Monday, August 29, 2011

Farms versus Mosquitos

When you read/watch/listen to the news, you see a lot of stories about dramatic deaths.  Deaths in war.  Deaths from hurricanes, earthquakes, tsunamis.  Death by murder.
 
But for a lot of people in the world, death will come in the form of something quite small and non-dramatic.  Like a mosquito that bites them while they are asleep.  Or a cup of water that will give them dysentery.
 
Most of us will die a very common death.  The sad part is that so many of these deaths are preventable.  For example, 80% of deaths from cholera can be prevented by using Oral Rehydration Salts.

A look at the World Health Organization's Millennium Development Goals is revealing.  The Goals include:  helping underweight children, child health, immunizations, maternal and reproductive health, HIV/AIDS, malaria, neglected tropical diseases, tuberculosis, water and sanitation, and essential medicines.

To put it simply, clean water, food, mosquito nets for beds, and condoms can save a lot of lives.  These aren't high technology; they are more on the order of basic necessities.

The website for the Bill and Melinda Gates Foundation shows a lot of the same issues.  Their Global Health list includes diarrhea, family planning, HIV/AIDS, malaria, maternal newborn and child health, nutrition, pneumonia and flu, polio, tuberculosis, tobacco, and vaccines.  These are all worthy of serious attention, and I would add alcohol and drug use to the list.  Of particular interest is the Gates Foundation emphasis on small farms.  I think this is very smart--individual farms are what built most of the developed countries.

Sometimes I've heard the argument from people that there isn't much that can be done about a lot of the senseless deaths in this world, and I've always found that a negative, quitter's type of attitude.  So many of these problems can be tackled successfully.

For instance, in 1988 polio was found in 125 countries, but by 2008 the number of countries with polio epidemics had dropped to four.  And the number of polio cases worldwide has dropped 99%.  This is incredible progress.

So don't let the news you hear depress you.  Yes, there are people suffering.  But there are also people working hard to alleviate that suffering.  And you can be one of them.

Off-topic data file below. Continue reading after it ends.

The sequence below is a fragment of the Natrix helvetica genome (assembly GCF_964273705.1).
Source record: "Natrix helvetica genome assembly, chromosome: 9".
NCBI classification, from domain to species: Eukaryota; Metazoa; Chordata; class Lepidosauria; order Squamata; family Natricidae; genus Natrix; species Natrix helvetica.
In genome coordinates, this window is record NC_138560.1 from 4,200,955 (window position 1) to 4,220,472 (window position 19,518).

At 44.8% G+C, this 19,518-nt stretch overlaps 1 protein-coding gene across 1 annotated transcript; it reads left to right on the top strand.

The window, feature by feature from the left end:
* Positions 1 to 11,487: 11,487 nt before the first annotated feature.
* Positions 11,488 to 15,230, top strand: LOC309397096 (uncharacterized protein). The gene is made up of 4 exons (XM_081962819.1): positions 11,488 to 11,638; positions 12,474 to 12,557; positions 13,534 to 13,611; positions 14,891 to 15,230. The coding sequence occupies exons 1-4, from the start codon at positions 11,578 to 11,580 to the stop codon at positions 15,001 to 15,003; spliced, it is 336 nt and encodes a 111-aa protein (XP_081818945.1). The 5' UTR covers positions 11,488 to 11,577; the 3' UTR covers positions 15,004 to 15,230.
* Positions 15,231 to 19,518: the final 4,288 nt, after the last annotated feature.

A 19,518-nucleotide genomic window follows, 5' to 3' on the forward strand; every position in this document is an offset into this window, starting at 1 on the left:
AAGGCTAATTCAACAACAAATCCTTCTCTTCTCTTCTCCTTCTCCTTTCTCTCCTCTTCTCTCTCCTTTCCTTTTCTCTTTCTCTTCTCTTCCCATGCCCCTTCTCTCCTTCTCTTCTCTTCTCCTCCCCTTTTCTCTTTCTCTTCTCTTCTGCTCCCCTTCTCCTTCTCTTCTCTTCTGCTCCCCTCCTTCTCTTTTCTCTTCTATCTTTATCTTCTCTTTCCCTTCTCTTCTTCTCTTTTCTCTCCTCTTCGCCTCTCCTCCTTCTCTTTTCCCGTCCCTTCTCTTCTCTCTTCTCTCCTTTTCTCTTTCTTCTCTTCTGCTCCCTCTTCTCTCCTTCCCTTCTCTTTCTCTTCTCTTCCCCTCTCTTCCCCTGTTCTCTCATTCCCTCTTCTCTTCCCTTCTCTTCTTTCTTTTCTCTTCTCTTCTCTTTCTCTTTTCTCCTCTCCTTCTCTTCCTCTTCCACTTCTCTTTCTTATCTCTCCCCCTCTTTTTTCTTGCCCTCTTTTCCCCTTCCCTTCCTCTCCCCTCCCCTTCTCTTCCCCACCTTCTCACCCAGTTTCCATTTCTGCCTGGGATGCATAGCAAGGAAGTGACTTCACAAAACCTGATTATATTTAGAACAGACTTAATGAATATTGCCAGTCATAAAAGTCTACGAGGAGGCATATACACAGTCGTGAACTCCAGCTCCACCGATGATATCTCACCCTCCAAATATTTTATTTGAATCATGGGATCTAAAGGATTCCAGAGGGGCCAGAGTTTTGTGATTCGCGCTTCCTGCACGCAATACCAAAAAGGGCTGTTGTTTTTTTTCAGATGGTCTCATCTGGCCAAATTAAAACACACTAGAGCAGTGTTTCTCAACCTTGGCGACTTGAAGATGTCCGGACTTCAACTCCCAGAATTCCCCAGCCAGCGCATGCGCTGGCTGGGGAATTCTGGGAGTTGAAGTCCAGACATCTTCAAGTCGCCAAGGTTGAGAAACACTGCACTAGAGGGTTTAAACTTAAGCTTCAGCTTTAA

(World Health Organization site here.  Gates Foundation here.  The idealized Currier and Ives farm painting is from: prints.co.nz)

4 comments:

  1. A good read on a historical epidemic is The American Plague: The Untold Story of Yellow Fever, The Epidemic That Shaped Our History by Molly Caldwell Crosby.

    Yellow fever basically decimated Memphis, TN in 1878 (over 100,000 deaths in one year). It took 3 doctors (one of whom was Walter Reed) studying the disease in Cuba to figure out how it was spread. It took MANY years for them to understand the disease before being able to recommend how to prevent it. Yellow Fever is still around killing people today, but we are wiser on how we deal with it: mosquito nets and good nutrition.

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  2. Timely article, as usual, as just last week I read an article saying that the malaria mosquito is disappearing in Africa, even in areas where there are no mosquito controls in place.

    Scientists do not know why.

    Me, I say, "Good riddance!"

    http://www.sciencedaily.com/releases/2011/08/110825124258.htm

    Patrick

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  3. Shannon, I didn't know Walter Reed worked on the yellow fever problem. I had read that for British officers stationed in the Carribean in the 1700s, the death rate was so high it was considered a sort of death sentence.

    Patrick, I checked out the article in your link and wondered if the drought conditions in sub-Saharan Africa the last few years may have taken away the mosquito breeding grounds. The decreasing number of mosquitos found in their sample traps was amazing.

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  4. so true.. deaths are not always cause due to natural calamities or due to diseases, death can take place any how and these are not preventable.

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